Guinea pigs are Herbivores (plant eaters) and so they need a diet high in fibre. They should be provided with fresh grass and good quality meadow/oaten hay, which should make up about 80% of its total diet. The remaining 20% should consist of fresh vegetables, herbs and (small amounts) of fruit. The interesting thing about guinea pigs is that they cannot synthesise their own Vitamin C! This means they need to be fed foods that are high in Vitamin C (eg kiwi fruit, strawberries, carrot, capsicum, broccoli, orange, kale) so they do not miss out on this essential nutrient. Alternatively they can be given a specially formulated Vitamin C tablet once a day.
Guinea pigs should also have access to a small amount of good quality pellets daily, and owners should avoid feeding dried fruit and nut mixes as they are very high in fat and sugar and can cause health problems. Bread should also be avoided.
Your guinea pig should have easy access to fresh, clean water daily- either in a bottle or bowl.
Desexing your pet guinea pig is very important, especially if you have males and females together! Sexual maturity is reached quite early (2 months in females and 3 months in males), so they either need to be separated or desexed. Dystocia (or difficulty giving birth) is common.
Guinea pigs can get skin mites, urethral stones or blockages, and respiratory disease. To try and avoid these problems from developing, please ensure your pet is checked yearly by a veterinarian.
Dental disease is common in guinea pigs, and is usually due to inappropriate diet. This usually affects the cheek teeth, causing them to develop ‘spurs’ which can be very painful. At the annual health check, the vet can examine your guinea pig’s mouth to ensure good dental health.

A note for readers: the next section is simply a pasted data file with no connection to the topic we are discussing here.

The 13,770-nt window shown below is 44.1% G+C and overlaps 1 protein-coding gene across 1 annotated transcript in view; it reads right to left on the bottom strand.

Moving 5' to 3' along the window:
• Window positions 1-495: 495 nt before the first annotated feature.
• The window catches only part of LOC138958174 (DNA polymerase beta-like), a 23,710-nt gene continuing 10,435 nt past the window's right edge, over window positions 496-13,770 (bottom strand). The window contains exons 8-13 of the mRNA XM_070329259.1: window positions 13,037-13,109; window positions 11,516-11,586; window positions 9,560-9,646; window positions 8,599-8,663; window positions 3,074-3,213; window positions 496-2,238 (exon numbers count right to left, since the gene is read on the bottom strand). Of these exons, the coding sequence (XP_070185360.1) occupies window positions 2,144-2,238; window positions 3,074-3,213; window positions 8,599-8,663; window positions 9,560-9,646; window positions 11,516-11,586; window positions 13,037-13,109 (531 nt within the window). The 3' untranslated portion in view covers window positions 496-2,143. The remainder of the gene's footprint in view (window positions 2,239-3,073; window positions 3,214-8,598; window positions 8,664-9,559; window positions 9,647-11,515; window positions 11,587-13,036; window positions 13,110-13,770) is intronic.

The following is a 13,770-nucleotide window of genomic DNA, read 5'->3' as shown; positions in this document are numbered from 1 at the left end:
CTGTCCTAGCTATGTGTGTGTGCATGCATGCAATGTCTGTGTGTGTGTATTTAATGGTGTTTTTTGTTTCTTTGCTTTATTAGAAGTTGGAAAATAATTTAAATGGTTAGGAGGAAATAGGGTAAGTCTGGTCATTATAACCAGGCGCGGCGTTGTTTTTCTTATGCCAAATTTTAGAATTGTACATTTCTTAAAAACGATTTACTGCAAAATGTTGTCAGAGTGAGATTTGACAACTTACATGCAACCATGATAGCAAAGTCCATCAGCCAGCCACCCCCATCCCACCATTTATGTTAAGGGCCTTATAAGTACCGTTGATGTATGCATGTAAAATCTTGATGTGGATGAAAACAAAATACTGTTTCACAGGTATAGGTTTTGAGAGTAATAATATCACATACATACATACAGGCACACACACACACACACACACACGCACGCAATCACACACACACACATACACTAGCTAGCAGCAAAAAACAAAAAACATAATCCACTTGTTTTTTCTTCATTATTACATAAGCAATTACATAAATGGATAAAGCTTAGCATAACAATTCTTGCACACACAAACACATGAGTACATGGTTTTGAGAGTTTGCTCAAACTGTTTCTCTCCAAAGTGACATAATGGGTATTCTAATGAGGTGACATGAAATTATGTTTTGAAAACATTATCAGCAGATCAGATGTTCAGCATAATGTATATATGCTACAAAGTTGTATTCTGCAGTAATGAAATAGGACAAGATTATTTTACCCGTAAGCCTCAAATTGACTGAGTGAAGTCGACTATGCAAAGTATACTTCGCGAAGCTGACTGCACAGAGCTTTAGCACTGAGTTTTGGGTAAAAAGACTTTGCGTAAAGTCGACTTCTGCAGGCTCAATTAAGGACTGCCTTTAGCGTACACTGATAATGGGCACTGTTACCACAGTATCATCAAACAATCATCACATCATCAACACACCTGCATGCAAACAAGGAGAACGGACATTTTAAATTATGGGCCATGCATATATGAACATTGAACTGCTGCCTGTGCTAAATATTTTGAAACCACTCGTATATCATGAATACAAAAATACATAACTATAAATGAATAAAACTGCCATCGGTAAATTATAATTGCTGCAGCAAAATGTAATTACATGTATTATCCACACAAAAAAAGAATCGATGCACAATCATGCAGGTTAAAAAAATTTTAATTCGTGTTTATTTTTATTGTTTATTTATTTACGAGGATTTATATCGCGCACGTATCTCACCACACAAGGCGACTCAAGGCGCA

Being a prey species, it is important to make sure your guinea pig has a place they feel safe enough in to call home. They can live indoors or outdoors, provided they are protected from extreme heat and cold.
If outdoors, it is important to ensure their enclosure is protected from mosquitoes and other insects, and the floor should be a strong solid surface such as wood with a thick layer of regularly changed straw for them to sit on to ensure they do not develop foot problems.
Good ventilation is very important to prevent respiratory disease caused by ammonia in the urine.
More than one guinea pig can be housed together, as they enjoy being social. Initially there may be some fighting as they establish a pecking order, which should subside after a few days to a week.
Guinea pigs should have supervised play in unfiltered sunlight regularly to keep them in good shape.
This information sheet was created to be used as a general guide only, and should not be used to replace a professional veterinary consultation.